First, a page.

Hoboken’s annual 9/11 interfaith remembrance ceremony saw the city unveil their memorial honoring the 56 residents whose lives were lost on September 11, 2001.
At the podium, Mayor Dawn Zimmer explained why she felt this was a major accomplishment for the Mile Square City.
“I’m very proud, that thanks to the hard work of everyone, Hoboken now has a beautiful, permanent memorial to provide a place for families and friends to remember their loved ones,” began Zimmer.
“For Hoboken residents to reflect and for visitors to gain a deeper understanding of our city. The foundation of our memorial is a stainless steel beam, aligned with the World Trade Center site. On the beam, a glass panel, for each of the 56 Hoboken residents lost.”
Dave Roberts, who was the Hoboken mayor when 9/11 took place, said he hoped this memorial will bring comfort to the families of the deceased.
“I hope that it brings you comfort. I hope that it brings you peace. Sometimes, as we grieve, the days that go by, although it’s 16 years since those horrible attacks took place, but the pain does not go away,” explained Roberts.
“I suppose you just get used to living with the pain. But I hope this particular memorial, and this community’s caring, means something to you.”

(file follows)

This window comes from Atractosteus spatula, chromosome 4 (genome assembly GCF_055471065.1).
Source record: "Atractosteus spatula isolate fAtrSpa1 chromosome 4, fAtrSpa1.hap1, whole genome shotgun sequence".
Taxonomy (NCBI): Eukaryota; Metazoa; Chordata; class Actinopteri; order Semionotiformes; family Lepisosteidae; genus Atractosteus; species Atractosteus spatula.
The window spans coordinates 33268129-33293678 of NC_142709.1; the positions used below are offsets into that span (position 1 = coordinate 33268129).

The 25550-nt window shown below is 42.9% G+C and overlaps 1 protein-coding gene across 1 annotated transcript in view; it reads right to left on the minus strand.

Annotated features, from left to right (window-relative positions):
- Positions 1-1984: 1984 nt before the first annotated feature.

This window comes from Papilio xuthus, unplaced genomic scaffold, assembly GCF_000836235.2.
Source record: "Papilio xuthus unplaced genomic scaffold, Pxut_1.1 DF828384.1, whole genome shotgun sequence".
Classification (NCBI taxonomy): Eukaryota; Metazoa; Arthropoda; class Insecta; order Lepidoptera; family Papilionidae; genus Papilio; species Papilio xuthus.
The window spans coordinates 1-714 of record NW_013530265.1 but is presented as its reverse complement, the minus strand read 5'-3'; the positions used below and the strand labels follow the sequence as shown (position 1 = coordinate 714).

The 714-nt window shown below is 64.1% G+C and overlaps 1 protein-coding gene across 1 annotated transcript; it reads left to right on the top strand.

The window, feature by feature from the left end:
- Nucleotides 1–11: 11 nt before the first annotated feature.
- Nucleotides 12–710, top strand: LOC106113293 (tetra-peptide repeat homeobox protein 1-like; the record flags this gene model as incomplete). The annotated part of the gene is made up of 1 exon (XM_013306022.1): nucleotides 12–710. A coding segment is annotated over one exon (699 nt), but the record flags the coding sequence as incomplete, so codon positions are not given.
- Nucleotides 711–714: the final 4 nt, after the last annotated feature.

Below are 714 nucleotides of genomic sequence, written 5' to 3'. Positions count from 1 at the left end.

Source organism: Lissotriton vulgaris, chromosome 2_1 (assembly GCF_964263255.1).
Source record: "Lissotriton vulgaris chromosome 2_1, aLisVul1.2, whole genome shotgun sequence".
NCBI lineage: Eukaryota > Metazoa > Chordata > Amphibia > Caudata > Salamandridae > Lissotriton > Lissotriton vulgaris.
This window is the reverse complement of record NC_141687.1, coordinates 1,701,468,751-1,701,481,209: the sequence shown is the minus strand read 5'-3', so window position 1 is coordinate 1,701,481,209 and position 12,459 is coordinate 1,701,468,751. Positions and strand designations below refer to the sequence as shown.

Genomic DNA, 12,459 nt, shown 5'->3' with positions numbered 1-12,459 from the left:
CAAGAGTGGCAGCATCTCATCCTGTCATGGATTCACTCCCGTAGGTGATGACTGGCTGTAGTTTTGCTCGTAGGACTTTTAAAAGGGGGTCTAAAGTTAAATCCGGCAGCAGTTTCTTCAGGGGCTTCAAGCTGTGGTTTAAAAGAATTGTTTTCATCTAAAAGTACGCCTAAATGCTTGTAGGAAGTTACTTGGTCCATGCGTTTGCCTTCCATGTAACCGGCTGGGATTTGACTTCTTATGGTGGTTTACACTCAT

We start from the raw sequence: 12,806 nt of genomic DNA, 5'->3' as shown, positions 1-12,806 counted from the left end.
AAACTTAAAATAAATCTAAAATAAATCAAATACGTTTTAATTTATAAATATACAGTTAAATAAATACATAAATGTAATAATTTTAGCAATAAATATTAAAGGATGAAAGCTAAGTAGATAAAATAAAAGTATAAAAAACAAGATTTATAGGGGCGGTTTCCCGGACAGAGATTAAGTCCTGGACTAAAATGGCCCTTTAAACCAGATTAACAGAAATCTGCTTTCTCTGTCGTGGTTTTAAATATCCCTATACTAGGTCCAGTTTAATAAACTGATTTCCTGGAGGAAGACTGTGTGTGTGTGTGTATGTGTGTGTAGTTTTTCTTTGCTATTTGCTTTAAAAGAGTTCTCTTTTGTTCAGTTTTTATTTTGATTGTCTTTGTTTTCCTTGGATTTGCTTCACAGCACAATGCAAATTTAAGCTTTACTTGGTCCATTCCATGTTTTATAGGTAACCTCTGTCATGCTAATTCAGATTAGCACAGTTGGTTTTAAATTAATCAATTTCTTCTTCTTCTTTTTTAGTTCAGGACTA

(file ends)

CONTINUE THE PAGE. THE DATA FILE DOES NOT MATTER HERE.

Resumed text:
Leo Pellegrini, the city director of health and human services who was instrumental in making the memorial a reality, recalled the chaos on 9/11, wondering if he would make it home to celebrate his son’s 5th birthday.
After clergy members read the 56 names memorialized at Pier A Park, Rabbi Robert Scheinberg led the dozens on hand in consecrating the memorial.
“We consecrate this place to honor and remember the 56 citizens of Hoboken killed in the attacks on September 11, 2001. My this place be solace for the grieving, a place mindful of the everlasting need for the past to inform and engage with the present,” the voices of all those in attendance echoed.
“As our city found resilience through unfaltering community, may we find peace.”